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Miniprotein Design: Past, Present and Prospects

Research output: Contribution to journalSpecial issue

Original languageEnglish
JournalAccounts of Chemical Research
Early online date23 Aug 2017
DOIs
StateE-pub ahead of print - 23 Aug 2017

Abstract

The design and study of miniproteins – that is, polypeptide chains < 40 amino acids in length that adopt defined and stable 3D structures – is resurgent. Miniproteins offer possibilities for reducing the complexity of larger proteins, and so present new routes to studying sequence-to-structure and sequence-to-stability relationships in proteins generally. They also provide modules for protein design by pieces and, with this, prospects for building more-complex or even entirely new protein structures. In addition, miniproteins are useful scaffolds for templating functional domains; e.g., those involved in protein-protein interactions, catalysis, and biomolecular binding, leading to potential applications in biotechnology and medicine. Here we select examples from almost four decades of miniprotein design, development and dissection. Simply because of the word limit for these Accounts, we focus on miniproteins that are cooperatively folded monomers in solution and not stabilized by cross-linking or metal binding. In these cases, the optimization of non-covalent interactions is even more critical for the maintenance of the folded states than in larger proteins. Our chronology and catalogue highlights themes in miniproteins, which we explore further and begin to put on a firmer footing through an analysis of the miniprotein structures that have been deposited in the Protein Data Bank (PDB) thus far. Specifically, and compared with larger proteins, miniproteins generally have a lower proportion of residues in regular secondary structure elements ( helices,  strands, and polyproline II helices) and, concomitantly, more residues in well-structured loops. This allows distortions of the backbone enabling mini hydrophobic cores to be made. This also contrasts with larger proteins, which can achieve hydrophobic cores through tertiary contacts between distant regions of sequence. On average, miniproteins have a higher proportion of aromatic residues than larger proteins, and specifically electron-rich Trp and/or Tyr, which are often found in combination with Pro and Arg to render networks of CH–π or cation–π interactions. Miniproteins also have a higher proportion of the long-chain charged amino acids (Arg, Glu, and Lys), which presumably reflects salt-bridge formation and their greater surface area-to-volume ratio. Together, these amino-acid preferences appear to support greater densities of non-covalent interactions in miniproteins compared with larger proteins. We anticipate that with recent developments such as parametric protein design, it will become increasingly routine to use computation to generate and evaluate models for miniproteins in silico ahead of experimental studies. This could include accessing new structures comprising secondary structure elements linked in previously unseen configurations. The improved understanding of the non-covalent interactions that stabilize the folded states of such miniproteins that we are witnessing through both in-depth bioinformatics analyses and experimental testing will feed these computational protein designs. With this in mind, we can expect a new and exciting era for miniprotein design, study and application.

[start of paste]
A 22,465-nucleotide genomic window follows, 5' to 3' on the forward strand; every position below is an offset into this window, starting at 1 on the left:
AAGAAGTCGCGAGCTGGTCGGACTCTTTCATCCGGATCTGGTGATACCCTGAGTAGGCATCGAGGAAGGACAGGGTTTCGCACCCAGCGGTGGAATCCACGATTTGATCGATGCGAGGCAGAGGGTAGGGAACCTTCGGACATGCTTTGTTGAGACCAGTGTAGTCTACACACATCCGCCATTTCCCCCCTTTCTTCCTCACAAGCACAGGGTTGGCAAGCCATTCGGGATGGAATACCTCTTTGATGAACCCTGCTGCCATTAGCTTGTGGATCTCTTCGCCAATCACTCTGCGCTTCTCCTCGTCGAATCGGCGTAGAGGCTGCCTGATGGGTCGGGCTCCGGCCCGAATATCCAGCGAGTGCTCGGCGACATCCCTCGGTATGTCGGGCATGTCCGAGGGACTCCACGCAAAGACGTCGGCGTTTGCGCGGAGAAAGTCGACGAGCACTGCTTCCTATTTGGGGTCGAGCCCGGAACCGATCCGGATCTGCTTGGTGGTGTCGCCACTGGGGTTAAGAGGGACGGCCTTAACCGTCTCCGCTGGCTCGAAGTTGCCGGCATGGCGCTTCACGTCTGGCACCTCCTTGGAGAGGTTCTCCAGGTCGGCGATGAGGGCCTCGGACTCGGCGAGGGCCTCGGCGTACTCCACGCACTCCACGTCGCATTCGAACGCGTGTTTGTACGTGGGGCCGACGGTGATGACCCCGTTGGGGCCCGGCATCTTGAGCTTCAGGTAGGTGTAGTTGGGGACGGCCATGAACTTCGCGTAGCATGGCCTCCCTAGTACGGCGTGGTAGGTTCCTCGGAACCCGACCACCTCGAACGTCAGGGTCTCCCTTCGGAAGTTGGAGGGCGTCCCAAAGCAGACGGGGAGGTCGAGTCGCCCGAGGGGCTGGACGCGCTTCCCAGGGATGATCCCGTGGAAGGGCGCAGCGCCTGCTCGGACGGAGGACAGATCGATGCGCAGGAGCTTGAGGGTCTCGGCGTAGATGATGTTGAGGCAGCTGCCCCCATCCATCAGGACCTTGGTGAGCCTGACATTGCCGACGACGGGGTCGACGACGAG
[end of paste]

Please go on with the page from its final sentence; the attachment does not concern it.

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    Rights statement: This is the author accepted manuscript (AAM). The final published version (version of record) is available online via at ACS Publications http://pubs.acs.org/doi/abs/10.1021/acs.accounts.7b00186. Please refer to any applicable terms of use of the publisher.

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